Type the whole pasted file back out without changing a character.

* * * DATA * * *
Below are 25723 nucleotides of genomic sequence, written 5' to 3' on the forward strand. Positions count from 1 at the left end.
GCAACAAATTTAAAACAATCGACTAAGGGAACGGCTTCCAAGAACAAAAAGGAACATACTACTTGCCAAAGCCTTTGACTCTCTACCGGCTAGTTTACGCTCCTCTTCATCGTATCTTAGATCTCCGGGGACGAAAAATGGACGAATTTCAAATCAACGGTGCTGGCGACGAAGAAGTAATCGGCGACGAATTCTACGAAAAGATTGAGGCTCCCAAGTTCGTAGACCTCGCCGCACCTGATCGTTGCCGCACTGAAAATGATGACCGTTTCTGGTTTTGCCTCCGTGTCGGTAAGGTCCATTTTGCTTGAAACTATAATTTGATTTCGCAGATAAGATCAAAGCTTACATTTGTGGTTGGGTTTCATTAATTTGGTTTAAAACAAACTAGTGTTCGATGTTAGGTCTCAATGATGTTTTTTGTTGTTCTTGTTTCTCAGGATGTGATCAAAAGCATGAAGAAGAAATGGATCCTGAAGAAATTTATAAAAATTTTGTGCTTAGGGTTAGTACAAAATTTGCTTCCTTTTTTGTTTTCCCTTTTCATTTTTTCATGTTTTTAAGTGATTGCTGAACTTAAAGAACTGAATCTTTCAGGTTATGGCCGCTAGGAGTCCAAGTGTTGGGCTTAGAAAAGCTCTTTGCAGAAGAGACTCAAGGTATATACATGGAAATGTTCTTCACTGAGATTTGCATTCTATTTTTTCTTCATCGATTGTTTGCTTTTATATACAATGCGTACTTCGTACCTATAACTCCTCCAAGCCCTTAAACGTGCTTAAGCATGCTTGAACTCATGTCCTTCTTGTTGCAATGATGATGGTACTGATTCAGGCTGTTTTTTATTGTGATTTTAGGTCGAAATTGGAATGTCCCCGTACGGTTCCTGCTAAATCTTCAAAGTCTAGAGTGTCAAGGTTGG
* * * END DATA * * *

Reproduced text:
Below are 25723 nucleotides of genomic sequence, written 5' to 3' on the forward strand. Positions count from 1 at the left end.
GCAACAAATTTAAAACAATCGACTAAGGGAACGGCTTCCAAGAACAAAAAGGAACATACTACTTGCCAAAGCCTTTGACTCTCTACCGGCTAGTTTACGCTCCTCTTCATCGTATCTTAGATCTCCGGGGACGAAAAATGGACGAATTTCAAATCAACGGTGCTGGCGACGAAGAAGTAATCGGCGACGAATTCTACGAAAAGATTGAGGCTCCCAAGTTCGTAGACCTCGCCGCACCTGATCGTTGCCGCACTGAAAATGATGACCGTTTCTGGTTTTGCCTCCGTGTCGGTAAGGTCCATTTTGCTTGAAACTATAATTTGATTTCGCAGATAAGATCAAAGCTTACATTTGTGGTTGGGTTTCATTAATTTGGTTTAAAACAAACTAGTGTTCGATGTTAGGTCTCAATGATGTTTTTTGTTGTTCTTGTTTCTCAGGATGTGATCAAAAGCATGAAGAAGAAATGGATCCTGAAGAAATTTATAAAAATTTTGTGCTTAGGGTTAGTACAAAATTTGCTTCCTTTTTTGTTTTCCCTTTTCATTTTTTCATGTTTTTAAGTGATTGCTGAACTTAAAGAACTGAATCTTTCAGGTTATGGCCGCTAGGAGTCCAAGTGTTGGGCTTAGAAAAGCTCTTTGCAGAAGAGACTCAAGGTATATACATGGAAATGTTCTTCACTGAGATTTGCATTCTATTTTTTCTTCATCGATTGTTTGCTTTTATATACAATGCGTACTTCGTACCTATAACTCCTCCAAGCCCTTAAACGTGCTTAAGCATGCTTGAACTCATGTCCTTCTTGTTGCAATGATGATGGTACTGATTCAGGCTGTTTTTTATTGTGATTTTAGGTCGAAATTGGAATGTCCCCGTACGGTTCCTGCTAAATCTTCAAAGTCTAGAGTGTCAAGGTTGG